Togetherness on the Ice
In the Oberlin club sports scene, well-known teams like Ultimate Frisbee and rugby get as much attention as some of the Varsity sports on campus. Even though the ice hockey team flies under the radar, the ice is a venue where students, faculty, and staff can interact as equals on a regular basis.
Founded in 1963, ice hockey was cut from the varsity sports program in 1978 and transitioned to a club team a year later. The team, the Plague, continued to practice in the Williams Ice Rink until it was closed in February 2001; without a rink, the team disbanded for a short time while searching for a new practice space. The Plague located a facility in nearby Elyria, which is where they now hold practices two to three times a week throughout most of the academic year.
Despite the changes, the team has stayed together thanks to institutional support, members’ enthusiasm and dedication, and strong leadership. The team’s faculty advisor, Lecturer in Chemistry Cortland Hill ’77, played ice hockey at Oberlin when he was a student. He returned to Oberlin to teach in 2000, and after playing with the team a few times, the club asked him to become the faculty advisor. Don Rothgery, who played ice hockey at Ohio State University and played semi-professionally for three years, has provided the team with more support as a recent addition to the coaching staff, which is already made up of local residents Mario Saponari and Steve Sas.
Complementing this strong leadership is the high skill level and commitment of the players. Numbers have increased as well, allowing for a deeper and more reliable roster.
“The team is very big this year,” notes Hill. “This is the most growth we’ve had. We have close to 50 people on the roster. They’re not all active at once — we have a core group of about 10 to 14 players — but it’s a pretty active group this year.” As a club sport, The Plague is co-ed, and counts students, professors, and even varsity coaches among its members.
A majority of the student players have a hockey background, which reinforces the strength of the team.
“In my family, hockey’s always been really big,” says first-year goalie Manon Hume. “When I did my college search, I knew I wanted to play.”
The club works to provide gear for its players – no easy feat, as ice hockey is one of the most demanding sports when it comes to protective equipment. Aside from skates and sticks, helmets, mouth guards, shoulder and elbow pads, and shin guards are among the essentials for an ice hockey player. Although the sport has a reputation for concussions and missing teeth, The Plague play “non-checking.”
“The Plague only became non-checking three years ago,” says Hill. Since women always play non-checking and the team is co-ed, it made sense to apply the rule to the Plague. In addition, non-checking play is a way to prevent injury for the less-experienced players on the team, men and women alike.
Although the rule has helped increase membership, “playing non-checking doesn’t fly very well with a lot of the teams. About three years ago we played Ohio State University at Newark, and they ended up winning by one goal. They were furious because they said if they were able to check they would have beat us by a bigger margin.”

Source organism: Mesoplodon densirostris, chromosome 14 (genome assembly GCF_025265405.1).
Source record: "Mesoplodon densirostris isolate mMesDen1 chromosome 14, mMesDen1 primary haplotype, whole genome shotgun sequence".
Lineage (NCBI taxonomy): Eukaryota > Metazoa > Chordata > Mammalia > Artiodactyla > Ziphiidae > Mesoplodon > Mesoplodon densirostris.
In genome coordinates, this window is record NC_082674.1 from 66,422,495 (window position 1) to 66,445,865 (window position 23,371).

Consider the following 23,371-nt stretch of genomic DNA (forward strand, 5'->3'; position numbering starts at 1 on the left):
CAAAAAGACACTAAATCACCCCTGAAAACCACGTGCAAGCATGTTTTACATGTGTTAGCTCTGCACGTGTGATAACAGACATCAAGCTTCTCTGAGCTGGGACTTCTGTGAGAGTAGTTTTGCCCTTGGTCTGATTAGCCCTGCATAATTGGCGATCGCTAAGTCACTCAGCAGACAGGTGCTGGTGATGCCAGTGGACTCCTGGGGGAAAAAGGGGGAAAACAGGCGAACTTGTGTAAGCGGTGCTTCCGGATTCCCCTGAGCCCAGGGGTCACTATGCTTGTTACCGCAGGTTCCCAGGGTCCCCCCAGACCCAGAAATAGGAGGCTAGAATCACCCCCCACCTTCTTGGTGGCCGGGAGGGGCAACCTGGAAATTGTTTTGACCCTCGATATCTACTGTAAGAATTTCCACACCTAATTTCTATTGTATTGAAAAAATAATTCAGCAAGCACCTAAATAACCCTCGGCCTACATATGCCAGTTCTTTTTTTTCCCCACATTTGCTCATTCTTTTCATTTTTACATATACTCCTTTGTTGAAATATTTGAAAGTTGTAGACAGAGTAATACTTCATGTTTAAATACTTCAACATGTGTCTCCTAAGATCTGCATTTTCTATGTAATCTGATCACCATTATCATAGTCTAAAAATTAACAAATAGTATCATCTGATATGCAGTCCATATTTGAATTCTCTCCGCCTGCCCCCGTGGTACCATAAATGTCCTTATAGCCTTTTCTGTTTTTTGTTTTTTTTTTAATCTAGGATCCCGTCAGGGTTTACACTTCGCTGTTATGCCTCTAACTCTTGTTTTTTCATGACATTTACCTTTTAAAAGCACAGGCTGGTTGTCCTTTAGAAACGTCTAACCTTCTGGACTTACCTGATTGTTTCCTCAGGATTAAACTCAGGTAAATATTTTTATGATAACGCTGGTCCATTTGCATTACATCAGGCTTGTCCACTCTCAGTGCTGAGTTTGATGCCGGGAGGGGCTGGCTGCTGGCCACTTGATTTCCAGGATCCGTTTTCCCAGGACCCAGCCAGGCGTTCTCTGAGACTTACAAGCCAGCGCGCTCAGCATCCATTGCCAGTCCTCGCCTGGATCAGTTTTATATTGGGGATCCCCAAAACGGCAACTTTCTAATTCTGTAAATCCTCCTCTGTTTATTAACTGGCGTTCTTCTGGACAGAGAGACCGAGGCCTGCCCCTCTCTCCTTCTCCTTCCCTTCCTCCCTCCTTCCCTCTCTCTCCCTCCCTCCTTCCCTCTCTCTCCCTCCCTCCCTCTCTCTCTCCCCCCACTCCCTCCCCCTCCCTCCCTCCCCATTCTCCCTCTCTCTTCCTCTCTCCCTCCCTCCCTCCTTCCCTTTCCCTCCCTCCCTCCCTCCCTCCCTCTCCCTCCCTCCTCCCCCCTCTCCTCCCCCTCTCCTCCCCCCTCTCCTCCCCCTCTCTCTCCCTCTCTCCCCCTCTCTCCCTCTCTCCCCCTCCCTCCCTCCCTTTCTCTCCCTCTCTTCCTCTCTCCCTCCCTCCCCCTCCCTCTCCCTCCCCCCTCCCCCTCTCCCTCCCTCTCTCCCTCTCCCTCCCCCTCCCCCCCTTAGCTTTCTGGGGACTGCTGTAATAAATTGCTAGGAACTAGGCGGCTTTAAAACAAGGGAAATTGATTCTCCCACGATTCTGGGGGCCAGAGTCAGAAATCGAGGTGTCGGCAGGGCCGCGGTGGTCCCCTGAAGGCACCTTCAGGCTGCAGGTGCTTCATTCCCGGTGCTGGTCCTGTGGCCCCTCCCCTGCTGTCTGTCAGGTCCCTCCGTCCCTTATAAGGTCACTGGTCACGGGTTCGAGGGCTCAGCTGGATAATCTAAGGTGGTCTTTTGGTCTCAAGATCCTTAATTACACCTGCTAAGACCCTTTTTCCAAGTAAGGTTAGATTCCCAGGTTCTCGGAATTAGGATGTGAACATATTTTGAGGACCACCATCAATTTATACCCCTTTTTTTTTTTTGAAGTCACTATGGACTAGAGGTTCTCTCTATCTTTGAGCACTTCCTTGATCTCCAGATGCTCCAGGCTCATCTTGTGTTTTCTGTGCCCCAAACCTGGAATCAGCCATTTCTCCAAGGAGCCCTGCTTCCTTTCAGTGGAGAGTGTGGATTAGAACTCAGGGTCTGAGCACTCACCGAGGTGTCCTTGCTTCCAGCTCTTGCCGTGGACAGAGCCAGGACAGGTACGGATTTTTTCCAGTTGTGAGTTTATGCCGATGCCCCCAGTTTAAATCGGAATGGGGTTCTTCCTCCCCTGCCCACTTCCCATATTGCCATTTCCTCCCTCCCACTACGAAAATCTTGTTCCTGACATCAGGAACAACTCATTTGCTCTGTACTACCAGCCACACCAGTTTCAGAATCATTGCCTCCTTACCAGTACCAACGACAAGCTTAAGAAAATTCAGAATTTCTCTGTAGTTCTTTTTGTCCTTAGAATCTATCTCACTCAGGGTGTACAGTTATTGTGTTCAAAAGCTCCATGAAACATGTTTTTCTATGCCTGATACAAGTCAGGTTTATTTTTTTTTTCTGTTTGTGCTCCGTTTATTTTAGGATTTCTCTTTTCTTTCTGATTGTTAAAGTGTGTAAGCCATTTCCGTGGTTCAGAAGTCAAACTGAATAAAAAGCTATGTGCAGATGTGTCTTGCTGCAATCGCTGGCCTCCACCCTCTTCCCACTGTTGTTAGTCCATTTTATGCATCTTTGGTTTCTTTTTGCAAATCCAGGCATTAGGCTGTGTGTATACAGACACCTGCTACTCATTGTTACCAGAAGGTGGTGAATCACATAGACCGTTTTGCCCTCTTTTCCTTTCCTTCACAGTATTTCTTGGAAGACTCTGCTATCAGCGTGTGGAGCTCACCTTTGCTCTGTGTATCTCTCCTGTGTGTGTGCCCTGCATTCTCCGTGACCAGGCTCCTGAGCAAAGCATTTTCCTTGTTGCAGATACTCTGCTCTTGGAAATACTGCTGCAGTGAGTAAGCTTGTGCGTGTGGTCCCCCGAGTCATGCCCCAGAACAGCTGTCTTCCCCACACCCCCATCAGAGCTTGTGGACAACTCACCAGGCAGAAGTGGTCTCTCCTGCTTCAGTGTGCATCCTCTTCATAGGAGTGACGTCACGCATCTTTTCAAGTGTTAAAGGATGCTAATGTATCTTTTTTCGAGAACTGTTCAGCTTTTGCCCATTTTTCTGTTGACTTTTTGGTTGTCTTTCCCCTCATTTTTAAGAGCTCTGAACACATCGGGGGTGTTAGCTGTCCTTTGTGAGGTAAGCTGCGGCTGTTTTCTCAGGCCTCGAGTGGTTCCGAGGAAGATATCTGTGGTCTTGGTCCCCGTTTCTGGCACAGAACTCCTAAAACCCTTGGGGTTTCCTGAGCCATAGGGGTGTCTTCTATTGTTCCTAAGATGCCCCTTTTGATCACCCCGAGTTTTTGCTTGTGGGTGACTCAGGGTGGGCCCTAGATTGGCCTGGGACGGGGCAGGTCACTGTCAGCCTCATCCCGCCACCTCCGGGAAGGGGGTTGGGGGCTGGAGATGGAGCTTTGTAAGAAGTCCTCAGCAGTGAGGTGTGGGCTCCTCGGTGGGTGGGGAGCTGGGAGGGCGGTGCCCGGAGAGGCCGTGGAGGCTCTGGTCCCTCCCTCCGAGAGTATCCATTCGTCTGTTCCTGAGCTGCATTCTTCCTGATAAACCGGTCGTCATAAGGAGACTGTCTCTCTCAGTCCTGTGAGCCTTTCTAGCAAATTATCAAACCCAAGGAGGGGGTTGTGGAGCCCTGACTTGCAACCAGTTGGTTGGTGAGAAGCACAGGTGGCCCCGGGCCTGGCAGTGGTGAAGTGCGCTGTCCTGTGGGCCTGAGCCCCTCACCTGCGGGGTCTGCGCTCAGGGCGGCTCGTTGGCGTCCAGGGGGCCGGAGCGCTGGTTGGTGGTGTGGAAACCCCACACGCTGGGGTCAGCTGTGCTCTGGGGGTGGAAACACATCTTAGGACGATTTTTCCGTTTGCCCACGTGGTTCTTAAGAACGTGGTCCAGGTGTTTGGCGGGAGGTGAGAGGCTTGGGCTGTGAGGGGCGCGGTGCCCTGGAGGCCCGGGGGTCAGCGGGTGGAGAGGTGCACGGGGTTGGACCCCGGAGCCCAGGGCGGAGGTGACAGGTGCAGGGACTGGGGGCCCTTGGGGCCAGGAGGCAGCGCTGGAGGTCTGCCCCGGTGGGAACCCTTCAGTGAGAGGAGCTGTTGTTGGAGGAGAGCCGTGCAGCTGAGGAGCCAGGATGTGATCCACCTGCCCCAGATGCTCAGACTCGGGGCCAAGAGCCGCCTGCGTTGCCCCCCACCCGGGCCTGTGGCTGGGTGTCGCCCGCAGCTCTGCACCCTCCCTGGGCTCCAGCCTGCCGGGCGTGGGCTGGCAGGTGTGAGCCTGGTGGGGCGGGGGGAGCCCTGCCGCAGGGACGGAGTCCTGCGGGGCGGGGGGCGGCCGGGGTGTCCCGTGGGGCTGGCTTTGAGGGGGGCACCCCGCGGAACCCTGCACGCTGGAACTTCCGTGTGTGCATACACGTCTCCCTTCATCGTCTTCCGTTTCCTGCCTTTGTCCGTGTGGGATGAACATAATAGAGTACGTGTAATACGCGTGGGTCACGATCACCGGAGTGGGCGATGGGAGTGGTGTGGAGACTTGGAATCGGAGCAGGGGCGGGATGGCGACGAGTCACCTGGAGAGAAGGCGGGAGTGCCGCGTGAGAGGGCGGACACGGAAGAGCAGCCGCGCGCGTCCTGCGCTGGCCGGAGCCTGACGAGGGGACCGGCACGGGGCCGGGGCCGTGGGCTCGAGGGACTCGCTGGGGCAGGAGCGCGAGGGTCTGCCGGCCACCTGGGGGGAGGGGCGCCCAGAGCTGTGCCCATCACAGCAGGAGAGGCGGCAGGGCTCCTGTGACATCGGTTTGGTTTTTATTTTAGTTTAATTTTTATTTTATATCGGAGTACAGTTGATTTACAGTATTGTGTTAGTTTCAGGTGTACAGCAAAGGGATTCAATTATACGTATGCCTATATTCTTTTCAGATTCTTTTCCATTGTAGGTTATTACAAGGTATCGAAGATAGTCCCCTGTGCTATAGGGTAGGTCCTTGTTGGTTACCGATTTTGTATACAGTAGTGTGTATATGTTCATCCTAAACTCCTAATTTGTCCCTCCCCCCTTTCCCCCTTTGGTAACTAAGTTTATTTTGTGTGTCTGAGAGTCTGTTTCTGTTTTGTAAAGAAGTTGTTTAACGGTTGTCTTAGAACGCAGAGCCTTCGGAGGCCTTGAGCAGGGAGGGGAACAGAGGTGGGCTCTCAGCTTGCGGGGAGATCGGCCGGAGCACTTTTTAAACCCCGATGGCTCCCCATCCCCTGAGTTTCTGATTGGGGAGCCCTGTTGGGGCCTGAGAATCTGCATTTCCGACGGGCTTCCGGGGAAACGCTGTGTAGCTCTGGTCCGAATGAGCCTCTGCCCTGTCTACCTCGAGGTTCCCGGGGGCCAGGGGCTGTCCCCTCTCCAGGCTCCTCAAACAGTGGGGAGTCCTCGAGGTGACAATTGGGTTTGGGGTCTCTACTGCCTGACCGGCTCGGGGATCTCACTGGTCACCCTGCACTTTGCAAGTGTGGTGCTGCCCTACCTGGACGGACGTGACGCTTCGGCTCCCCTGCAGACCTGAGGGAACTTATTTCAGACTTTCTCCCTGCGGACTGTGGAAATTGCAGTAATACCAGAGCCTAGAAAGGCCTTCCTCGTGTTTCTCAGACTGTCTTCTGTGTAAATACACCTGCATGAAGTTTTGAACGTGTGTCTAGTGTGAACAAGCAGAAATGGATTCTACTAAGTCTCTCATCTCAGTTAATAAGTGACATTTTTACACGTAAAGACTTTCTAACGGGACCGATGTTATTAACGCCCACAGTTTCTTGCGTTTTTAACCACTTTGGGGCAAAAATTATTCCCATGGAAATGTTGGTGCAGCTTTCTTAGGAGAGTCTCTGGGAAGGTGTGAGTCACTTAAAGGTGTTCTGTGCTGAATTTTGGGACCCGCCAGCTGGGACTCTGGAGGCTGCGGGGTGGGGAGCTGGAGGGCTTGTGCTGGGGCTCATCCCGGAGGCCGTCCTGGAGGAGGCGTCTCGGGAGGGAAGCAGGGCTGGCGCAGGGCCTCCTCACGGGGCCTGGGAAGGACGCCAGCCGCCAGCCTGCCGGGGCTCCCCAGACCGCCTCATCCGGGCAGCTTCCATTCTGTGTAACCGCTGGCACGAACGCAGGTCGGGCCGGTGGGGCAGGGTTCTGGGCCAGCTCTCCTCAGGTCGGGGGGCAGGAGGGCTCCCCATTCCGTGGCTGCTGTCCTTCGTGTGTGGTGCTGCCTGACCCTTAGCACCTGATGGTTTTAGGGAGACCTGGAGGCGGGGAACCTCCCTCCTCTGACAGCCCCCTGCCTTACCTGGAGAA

While the club tries to schedule four games each semester, the emphasis on safety presents a challenge when finding viable opponents. “It’s hard to find college teams to play,” explains Hill. “Either they’re playing at a much higher level than we do, or they don’t want to play non-checking. We’ll play men’s league teams from the area. That way we can find teams that are a really good match to our level, and they also play non-checking.”
For club officer and match coordinator Hannah Golay, a sophomore, this is one of the benefits of playing club ice hockey. “I get off campus more. I get to meet various people outside of Oberlin.”
“Playing on the hockey team as a new faculty member stops me from being cloistered in my department,” says Graham McDougal, an assistant professor of studio art. “Hockey has introduced me to students who come from broad range of academic disciplines. I suppose there are correlations between the art studio and games on the ice, but I'm mostly happy to score a few goals and keep up with the students.”
“The students get exposed to faculty and coaches from the area, and there’s more interaction with people from the community,” Hill agrees. “There’s more community exposure on this team than there is in most sports. It’s a sort of intimate exposure. You practice with them, you play against them.”
“I appreciate [the inclusivity],” says Golay. “I know Cortland and Graham way better than I would just as a student.”
This collaborative attitude permits students from many different athletic backgrounds to try out a new sport. Senior Laurence Ducker, a former competitive speed skater, says, “It's a great way to relieve stress at the end of the week and a great way to get back on the ice and just skate.”
Hill is quick to point out that anyone and everyone is welcome to take part in the team. “The beauty of it is, if you want to learn how to skate, it’s a safe way and it’s very inclusive,” he says. “We have all levels of ability on the team. It’s also, like most things here, very supportive. The really good players try to set up the players that aren’t as skilled and help out the players that have a lot to learn. It’s a wonderful group of people.”
Halfway through the season, the Plague’s record stands at 2-1-0. They will be back in action on February 13th.